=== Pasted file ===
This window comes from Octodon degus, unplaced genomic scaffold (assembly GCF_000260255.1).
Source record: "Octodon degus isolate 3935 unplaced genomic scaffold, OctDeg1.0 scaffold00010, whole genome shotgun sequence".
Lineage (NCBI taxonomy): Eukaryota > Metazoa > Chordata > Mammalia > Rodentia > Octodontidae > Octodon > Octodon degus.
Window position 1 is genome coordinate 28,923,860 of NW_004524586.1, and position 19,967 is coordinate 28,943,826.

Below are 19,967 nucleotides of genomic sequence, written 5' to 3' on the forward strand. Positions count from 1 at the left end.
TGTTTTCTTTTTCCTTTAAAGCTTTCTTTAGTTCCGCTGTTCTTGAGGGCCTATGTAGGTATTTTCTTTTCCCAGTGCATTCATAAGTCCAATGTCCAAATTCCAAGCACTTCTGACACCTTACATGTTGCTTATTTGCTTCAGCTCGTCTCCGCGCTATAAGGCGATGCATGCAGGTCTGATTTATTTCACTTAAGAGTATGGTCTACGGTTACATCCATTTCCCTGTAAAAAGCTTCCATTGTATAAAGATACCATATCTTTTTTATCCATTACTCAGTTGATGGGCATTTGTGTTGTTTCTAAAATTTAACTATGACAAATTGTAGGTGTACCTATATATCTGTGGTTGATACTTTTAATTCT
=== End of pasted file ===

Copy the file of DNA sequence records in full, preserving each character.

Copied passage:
This window comes from Octodon degus, unplaced genomic scaffold (assembly GCF_000260255.1).
Source record: "Octodon degus isolate 3935 unplaced genomic scaffold, OctDeg1.0 scaffold00010, whole genome shotgun sequence".
Lineage (NCBI taxonomy): Eukaryota > Metazoa > Chordata > Mammalia > Rodentia > Octodontidae > Octodon > Octodon degus.
Window position 1 is genome coordinate 28,923,860 of NW_004524586.1, and position 19,967 is coordinate 28,943,826.

Below are 19,967 nucleotides of genomic sequence, written 5' to 3' on the forward strand. Positions count from 1 at the left end.
TGTTTTCTTTTTCCTTTAAAGCTTTCTTTAGTTCCGCTGTTCTTGAGGGCCTATGTAGGTATTTTCTTTTCCCAGTGCATTCATAAGTCCAATGTCCAAATTCCAAGCACTTCTGACACCTTACATGTTGCTTATTTGCTTCAGCTCGTCTCCGCGCTATAAGGCGATGCATGCAGGTCTGATTTATTTCACTTAAGAGTATGGTCTACGGTTACATCCATTTCCCTGTAAAAAGCTTCCATTGTATAAAGATACCATATCTTTTTTATCCATTACTCAGTTGATGGGCATTTGTGTTGTTTCTAAAATTTAACTATGACAAATTGTAGGTGTACCTATATATCTGTGGTTGATACTTTTAATTCT